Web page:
Arrest made in fatal shooting of Devante Jones, WMU athletes score another court win, a $10M run for governor

Detroit police plan on giving an update on an investigation into the murder of a Wayne County sheriff deputy after an arrest was made in the case.

An 11:30 a.m. press conference is scheduled to address arrests made in connection to the murder of Devante Jones, an off-duty corrections officer at the time he was shot. FOX 2 will stream the press conference on

Jones was shot in the early hours of Sept. 20 after he dropped off a friend in the area of East Forest Avenue and the Chrysler Service Drive, which is just outside of the downtown area.

The Wayne County Sheriff's Office had few details to offer in the afternoon following the shooting. The undersheriff called the incident heartbreaking. 

Jones was shot multiple times, according to police. He was in a car when the gunfire began. In an effort to escape injury, police said Jones left his car and fled the area.

He was found with multiple gunshot wounds and was taken to Detroit Receiving Hospital. He succumbed to his injuries at 4:48 a.m.

Prior to the shooting, Jones had gotten off his shift, which ended at 11 p.m. Sunday. The person he had dropped off was not a member of the sheriff's department, police said.

"We're pretty confident we're going to get the shooter," Undersheriff Mike Jaafar said during a news conference later that day.

The arrest update will include members of the Detroit Homicide Task Force and other law enforcement agencies. 

Jones was a father who had another child that was expected to be born in November. He joined the department in October 2019 where he worked in Jail Division 1. 

WMU student-athletes score another court win in vaccine mandate battle

The Sixth Circuit Court of Appeals has sided with 16 student-athletes from Western Michigan University after they sued the school over being allowed to play sports without getting a COVID-19 vaccine. Safety measures like mask-wearing and routine Covid testing will still be likely - something the clients are in agreement with.

"There are athletes all across the spectrum at Western right now and they’re just thrilled they couldn’t be happier," said attorney Dave Kallman. The attorneys' clients first won before a judge during a lower court ruling, which WMU appealed.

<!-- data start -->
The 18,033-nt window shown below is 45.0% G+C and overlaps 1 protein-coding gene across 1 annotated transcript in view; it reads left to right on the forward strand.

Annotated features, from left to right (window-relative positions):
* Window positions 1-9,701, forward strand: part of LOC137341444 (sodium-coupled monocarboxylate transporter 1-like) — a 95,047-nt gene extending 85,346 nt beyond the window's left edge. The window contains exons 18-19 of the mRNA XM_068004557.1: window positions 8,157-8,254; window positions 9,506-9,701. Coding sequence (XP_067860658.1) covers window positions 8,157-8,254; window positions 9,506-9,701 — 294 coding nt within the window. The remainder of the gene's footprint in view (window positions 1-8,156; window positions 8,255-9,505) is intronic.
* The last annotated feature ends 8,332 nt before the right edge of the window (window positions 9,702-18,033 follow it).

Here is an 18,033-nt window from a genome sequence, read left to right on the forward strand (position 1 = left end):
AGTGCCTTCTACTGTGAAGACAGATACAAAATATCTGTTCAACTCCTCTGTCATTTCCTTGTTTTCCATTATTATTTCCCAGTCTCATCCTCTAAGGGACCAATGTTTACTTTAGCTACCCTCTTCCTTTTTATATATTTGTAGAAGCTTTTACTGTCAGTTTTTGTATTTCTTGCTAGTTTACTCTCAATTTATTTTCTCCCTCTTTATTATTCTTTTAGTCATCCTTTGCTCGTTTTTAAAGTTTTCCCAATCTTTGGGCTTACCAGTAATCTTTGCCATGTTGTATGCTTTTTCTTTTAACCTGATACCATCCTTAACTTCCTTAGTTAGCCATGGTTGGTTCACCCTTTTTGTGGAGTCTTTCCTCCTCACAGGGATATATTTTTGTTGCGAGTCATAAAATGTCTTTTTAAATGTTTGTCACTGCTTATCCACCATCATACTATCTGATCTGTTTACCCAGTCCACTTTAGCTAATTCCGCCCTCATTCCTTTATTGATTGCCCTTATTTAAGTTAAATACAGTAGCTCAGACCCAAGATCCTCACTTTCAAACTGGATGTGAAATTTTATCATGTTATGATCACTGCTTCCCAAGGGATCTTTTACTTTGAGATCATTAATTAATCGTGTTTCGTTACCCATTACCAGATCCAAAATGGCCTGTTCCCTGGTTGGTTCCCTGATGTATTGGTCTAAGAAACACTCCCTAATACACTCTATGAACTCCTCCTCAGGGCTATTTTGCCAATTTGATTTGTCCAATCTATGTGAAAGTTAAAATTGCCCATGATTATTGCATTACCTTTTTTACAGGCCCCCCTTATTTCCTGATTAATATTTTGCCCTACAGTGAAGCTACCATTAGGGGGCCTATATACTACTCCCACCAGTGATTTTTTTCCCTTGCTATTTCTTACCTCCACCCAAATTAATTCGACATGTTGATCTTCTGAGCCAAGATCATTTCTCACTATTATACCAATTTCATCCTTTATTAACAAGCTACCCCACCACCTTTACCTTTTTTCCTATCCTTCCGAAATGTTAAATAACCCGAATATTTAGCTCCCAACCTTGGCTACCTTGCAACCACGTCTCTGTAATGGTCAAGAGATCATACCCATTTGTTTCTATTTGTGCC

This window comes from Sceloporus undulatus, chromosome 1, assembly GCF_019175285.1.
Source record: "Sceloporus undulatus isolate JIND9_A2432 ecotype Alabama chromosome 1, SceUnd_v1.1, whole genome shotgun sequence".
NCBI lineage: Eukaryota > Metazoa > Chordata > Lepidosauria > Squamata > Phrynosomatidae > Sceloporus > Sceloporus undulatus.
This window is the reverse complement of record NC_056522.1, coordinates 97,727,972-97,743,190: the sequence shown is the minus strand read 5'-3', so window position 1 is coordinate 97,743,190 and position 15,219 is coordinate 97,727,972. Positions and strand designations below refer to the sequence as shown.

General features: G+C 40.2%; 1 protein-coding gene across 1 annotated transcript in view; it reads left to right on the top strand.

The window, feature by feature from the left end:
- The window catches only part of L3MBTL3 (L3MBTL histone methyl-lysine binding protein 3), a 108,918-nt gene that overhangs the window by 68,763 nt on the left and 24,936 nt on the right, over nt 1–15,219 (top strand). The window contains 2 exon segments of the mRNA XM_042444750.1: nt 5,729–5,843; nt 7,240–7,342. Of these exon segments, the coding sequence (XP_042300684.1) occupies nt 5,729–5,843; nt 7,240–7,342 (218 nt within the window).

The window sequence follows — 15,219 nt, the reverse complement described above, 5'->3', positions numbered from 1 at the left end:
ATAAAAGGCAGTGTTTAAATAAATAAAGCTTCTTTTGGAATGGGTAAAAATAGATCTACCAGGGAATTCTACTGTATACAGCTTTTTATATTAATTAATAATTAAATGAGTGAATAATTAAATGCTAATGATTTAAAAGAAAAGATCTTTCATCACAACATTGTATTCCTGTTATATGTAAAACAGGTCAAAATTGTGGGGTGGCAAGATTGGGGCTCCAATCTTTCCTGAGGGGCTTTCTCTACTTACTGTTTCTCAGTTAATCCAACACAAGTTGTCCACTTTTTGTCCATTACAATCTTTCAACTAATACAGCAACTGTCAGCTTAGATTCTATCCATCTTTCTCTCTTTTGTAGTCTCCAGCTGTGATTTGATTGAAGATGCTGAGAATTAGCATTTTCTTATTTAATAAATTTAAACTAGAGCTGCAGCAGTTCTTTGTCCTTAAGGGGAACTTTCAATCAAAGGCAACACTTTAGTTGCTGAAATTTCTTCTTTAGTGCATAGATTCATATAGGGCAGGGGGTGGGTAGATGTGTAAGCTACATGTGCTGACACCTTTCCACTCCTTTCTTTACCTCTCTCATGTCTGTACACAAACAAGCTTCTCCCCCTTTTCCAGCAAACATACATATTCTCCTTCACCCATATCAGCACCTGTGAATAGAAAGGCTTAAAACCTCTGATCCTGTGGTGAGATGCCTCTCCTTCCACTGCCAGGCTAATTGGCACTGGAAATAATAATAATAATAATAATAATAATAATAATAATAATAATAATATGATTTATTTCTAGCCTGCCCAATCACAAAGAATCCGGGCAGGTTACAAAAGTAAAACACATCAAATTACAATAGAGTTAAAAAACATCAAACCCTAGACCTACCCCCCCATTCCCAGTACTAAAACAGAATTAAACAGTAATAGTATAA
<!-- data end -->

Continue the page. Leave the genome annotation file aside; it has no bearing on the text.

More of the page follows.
A 3-0 decision from the appeals court created a "binding precedent" that colleges can't require student-athletes to be vaccinated if they have a religious exemption. "This is not like they’re just saying, ‘Covid doesn’t exist. it’s not a problem, we don’t have to do anything,’ that wasn’t the issue."

Western can appeal this decision and take the fight over this vaccine mandate for student-athletes to the U.S.  Supreme Court. In a statement, it said it remains committed to protecting its athletic program and says its vaccine policy plays a critical role in that effort. The school did not indicate whether it would appeal the ruling.

Metro Detroit businessman to run for governor

Kevin Rinke isn't jumping in the gubernatorial race unprepared to spend either. The Oakland County auto dealer says he will spend $10 million of his own money on the campaign. The only uncertainty is how his wife feels about it.

"She said you better win," he told FOX 2 Thursday. The lifelong Michigan resident got into the auto dealership business that his family has been apart of it and only recently decided he wanted to be governor. "I've run a good business, been successful, helped families, and proud to do it," he said.

Rinke says he supports Donald Trump and would welcome his endorsement. He has gotten the vaccine but would not mandate them. He also had criticisms for Gov. Gretchen Whitmer and her not spending enough time to keep Ford's Romeo engine plant. 

Rinke has also been confronted with two lawsuits more than three decades ago. One for allegedly sexually harassing an employee and another for using the n-word. He paid $15,000 to settle the former case and the latter was dismissed.

Covid vaccines: The difference between a 3rd shot and a booster

Some people are getting their COVID-19 vaccine boosters and others are getting their third shot. While they may seem like the same thing, they aren't. Dr. Robert Dunne, the chief medical consultant City of Detroit explains that a booster is a shot given six months after the Pfizer vaccine. The booster is needed because immunity can start to fade after so long.